I descended to a gigantic door of palm-wood which was set in an old brick arch. This door upon the outside was sheeted with iron. When it opened, I left behind me the world I knew, the world that belongs to us of to-day, with its animation, its impetus, its flashing changes, its sweeping hurry and "go." I stepped at once into, surely, some moldering century long hidden in the dark womb of the forgotten past. The door of palm-wood closed, and I found myself in a sort of deserted town, of narrow, empty streets, beetling archways, tall houses built of grey bricks, which looked as if they had turned gradually grey, as hair does on an aged head. Very, very tall were these houses. They all appeared horribly, almost indecently, old. As I stood and stared at them, I remembered a story of a Russian friend of mine, a landed proprietor, on whose country estate dwelt a peasant woman who lived to be over a hundred. Each year when he came from Petersburg, this old woman arrived to salute him. At last she was a hundred and four, and, when he left his estate for the winter, she bade him good-bye for ever. For ever! But, lo! the next year there she still was - one hundred and five years old, deeply ashamed and full of apologies for being still alive. "I cannot help it," she said. "I ought no longer to be here, but it seems I do not know anything. I do not know even how to die!" The grey, tall houses of Old Cairo do not know how to die. So there they stand, showing their haggard facades, which are broken by protruding, worm-eaten, wooden lattices not unlike the shaggy, protuberant eyebrows which sometimes sprout above bleared eyes that have seen too much. No one looked out from these lattices. Was there, could there be, any life behind them? Did they conceal harems of centenarian women with wrinkled faces, and corrugated necks and hands? Here and there drooped down a string terminating in a lamp covered with minute dust, that wavered in the wintry wind which stole tremulously between the houses. And the houses seemed to be leaning forward, as if they were fain to touch each other and leave no place for the wind, as if they would blot out the exiguous alleys so that no life should ever venture to stir through them again. Did the eyes of the Virgin Mary, did the baby eyes of the Christ Child, ever gaze upon these buildings? One could almost believe it. One could almost believe that already these buildings were there when, fleeing from the wrath of Herod, Mother and Child sought the shelter of the crypt of Abu Sargah.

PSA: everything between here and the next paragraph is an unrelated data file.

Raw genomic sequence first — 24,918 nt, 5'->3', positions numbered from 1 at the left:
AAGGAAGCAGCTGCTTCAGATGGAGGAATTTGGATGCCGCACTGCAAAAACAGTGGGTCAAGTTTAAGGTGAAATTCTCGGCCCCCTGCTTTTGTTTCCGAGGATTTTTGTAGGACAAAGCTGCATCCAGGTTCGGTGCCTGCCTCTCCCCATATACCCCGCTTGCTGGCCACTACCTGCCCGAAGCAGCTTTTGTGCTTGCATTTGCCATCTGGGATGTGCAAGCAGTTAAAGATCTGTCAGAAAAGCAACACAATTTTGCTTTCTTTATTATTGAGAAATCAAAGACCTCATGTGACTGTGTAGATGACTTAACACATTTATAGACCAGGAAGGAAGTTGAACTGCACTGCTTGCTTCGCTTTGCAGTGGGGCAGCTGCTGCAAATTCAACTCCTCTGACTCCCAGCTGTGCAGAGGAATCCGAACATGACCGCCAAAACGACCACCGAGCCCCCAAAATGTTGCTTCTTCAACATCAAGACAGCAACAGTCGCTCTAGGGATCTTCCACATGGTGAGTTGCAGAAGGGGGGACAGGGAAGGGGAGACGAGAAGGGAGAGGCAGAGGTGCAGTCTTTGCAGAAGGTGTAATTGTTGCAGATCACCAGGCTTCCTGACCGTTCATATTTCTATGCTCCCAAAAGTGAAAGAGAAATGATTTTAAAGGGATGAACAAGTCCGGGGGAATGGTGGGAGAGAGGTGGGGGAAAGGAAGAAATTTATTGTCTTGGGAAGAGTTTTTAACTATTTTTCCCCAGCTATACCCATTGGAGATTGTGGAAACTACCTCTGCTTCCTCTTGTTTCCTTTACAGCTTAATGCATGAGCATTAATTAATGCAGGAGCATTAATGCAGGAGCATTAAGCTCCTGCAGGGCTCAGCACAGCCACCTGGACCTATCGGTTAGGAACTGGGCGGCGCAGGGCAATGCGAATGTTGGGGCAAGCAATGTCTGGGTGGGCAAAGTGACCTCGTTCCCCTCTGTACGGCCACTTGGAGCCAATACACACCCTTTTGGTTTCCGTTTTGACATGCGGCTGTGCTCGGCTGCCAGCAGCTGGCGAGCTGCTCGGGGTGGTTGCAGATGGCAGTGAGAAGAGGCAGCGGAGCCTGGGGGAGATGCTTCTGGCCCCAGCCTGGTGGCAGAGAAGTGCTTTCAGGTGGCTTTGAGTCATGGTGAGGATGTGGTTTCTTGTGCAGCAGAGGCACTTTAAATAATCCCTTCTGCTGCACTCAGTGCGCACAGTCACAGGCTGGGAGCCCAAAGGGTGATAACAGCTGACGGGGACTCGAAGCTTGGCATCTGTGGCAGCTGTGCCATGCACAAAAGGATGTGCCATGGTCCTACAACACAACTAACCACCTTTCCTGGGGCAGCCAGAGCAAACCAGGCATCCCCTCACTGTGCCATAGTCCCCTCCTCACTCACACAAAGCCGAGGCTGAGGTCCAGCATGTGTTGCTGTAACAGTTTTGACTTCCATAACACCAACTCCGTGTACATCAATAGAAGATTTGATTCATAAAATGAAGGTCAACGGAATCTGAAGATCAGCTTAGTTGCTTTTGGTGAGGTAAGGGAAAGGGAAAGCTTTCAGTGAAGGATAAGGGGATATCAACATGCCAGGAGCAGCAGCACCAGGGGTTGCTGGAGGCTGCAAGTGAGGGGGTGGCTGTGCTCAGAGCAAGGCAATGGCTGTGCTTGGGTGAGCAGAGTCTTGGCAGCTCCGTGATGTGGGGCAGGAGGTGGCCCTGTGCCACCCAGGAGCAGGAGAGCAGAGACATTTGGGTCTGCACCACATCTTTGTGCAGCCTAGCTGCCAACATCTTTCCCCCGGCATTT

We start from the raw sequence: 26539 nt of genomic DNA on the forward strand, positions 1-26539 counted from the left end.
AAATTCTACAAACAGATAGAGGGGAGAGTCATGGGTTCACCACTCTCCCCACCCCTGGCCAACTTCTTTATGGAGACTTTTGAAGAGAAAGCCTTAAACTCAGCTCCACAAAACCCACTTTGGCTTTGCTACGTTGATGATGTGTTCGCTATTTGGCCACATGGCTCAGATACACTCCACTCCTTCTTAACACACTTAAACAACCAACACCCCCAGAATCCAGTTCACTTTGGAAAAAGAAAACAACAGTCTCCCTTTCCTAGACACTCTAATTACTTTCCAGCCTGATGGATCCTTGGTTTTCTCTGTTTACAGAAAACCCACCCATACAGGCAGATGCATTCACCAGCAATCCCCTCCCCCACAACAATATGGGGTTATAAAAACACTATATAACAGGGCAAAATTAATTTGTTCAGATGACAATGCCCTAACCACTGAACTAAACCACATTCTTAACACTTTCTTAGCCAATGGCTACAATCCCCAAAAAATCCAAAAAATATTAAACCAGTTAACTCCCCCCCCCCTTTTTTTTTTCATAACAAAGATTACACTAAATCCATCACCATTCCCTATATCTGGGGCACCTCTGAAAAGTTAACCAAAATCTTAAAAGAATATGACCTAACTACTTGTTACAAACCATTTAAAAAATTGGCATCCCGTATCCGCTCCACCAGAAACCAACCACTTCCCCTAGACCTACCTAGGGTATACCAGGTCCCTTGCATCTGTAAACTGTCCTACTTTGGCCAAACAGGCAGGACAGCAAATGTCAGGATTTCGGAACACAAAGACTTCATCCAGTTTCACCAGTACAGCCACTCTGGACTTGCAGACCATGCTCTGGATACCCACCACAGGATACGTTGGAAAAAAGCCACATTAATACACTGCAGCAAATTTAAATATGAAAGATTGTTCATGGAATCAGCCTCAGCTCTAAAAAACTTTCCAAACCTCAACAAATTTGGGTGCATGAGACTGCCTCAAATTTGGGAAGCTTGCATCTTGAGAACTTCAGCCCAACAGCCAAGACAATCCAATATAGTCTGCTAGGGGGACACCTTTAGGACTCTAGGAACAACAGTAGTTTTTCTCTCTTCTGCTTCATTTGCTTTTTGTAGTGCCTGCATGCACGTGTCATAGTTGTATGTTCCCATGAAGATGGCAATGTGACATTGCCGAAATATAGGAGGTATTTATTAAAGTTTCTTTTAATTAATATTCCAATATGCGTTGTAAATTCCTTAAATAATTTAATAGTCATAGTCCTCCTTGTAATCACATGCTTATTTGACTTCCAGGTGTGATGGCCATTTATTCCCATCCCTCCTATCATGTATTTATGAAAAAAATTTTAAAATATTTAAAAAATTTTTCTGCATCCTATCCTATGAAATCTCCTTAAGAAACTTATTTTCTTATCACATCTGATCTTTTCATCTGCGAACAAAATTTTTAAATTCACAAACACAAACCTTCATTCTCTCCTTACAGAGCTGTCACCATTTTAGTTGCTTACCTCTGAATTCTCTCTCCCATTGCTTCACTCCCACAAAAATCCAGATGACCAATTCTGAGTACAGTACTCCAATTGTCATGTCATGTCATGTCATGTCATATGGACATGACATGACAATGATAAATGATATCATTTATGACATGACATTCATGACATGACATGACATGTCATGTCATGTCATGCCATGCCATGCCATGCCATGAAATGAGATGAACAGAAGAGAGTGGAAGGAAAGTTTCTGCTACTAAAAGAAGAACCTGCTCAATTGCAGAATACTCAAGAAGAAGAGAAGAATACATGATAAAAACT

I went on, walking with precaution, and presently I saw a man. He was sitting collapsed beneath an archway, and he looked older than the world. He was clad in what seemed like a sort of cataract of multi- colored rags. An enormous white beard flowed down over his shrunken breast. His face was a mass of yellow wrinkles. His eyes were closed. His yellow fingers were twined about a wooden staff. Above his head was drawn a patched hood. Was he alive or dead? I could not tell, and I passed him on tiptoe. And going always with precaution between the tall, grey houses and beneath the lowering arches, I came at last to the Coptic church.

Near it, in the street, were several Copts - large, fat, yellow- skinned, apparently sleeping, in attitudes that made them look like bundles. I woke one up, and asked to see the church. He stared, changed slowly from a bundle to a standing man, went away and presently, returning with a key and a pale, intelligent-looking youth, admitted me into one of the strangest buildings it was ever my lot to enter.

The average Coptic church is far less fascinating than the average mosque, but the church of Abu Sargah is like no other church that I visited in Egypt. Its aspect of hoary age makes it strangely, almost thrillingly impressive. Now and then, in going about the world, one comes across a human being, like the white-bearded man beneath the arch, who might be a thousand years old, two thousand, anything, whose appearance suggests that he or she, perhaps, was of the company which was driven out of Eden, but that the expulsion was not recorded. And now and then one happens upon a building that creates the same impression. Such a building is this church. It is known and recorded that more than a thousand years ago it had a patriarch whose name was Shenuti; but it is supposed to have been built long before that time, and parts of it look as if they had been set up at the very beginning of things. The walls are dingy and whitewashed. The wooden roof is peaked, with many cross-beams. High up on the walls are several small square lattices of wood. The floor is of discolored stone. Everywhere one sees wood wrought into lattices, crumbling carpets that look almost as frail and brittle and fatigued as wrappings of mummies, and worn-out matting that would surely become as the dust if one set his feet hard upon it. The structure of the building is basilican, and it contains some strange carvings of the Last Supper, the Nativity, and St. Demetrius. Around the nave there are monolithic columns of white marble, and one column of the red and shining granite that is found in such quantities at Assuan. There are three altars in three chapels facing toward the East. Coptic monks and nuns are renowned for their austerity of life, and their almost fierce zeal in fasting and in prayer, and in Coptic churches the services are sometimes so long that the worshippers, who are almost perpetually standing, use crutches for their support. In their churches there always seems to me to be a cold and austere atmosphere, far different from the atmosphere of the mosques or of any Roman Catholic church. It sometimes rather repels me, and generally make me feel either dull or sad. But in this immensely old church of Abu Sargah the atmosphere of melancholy aids the imagination.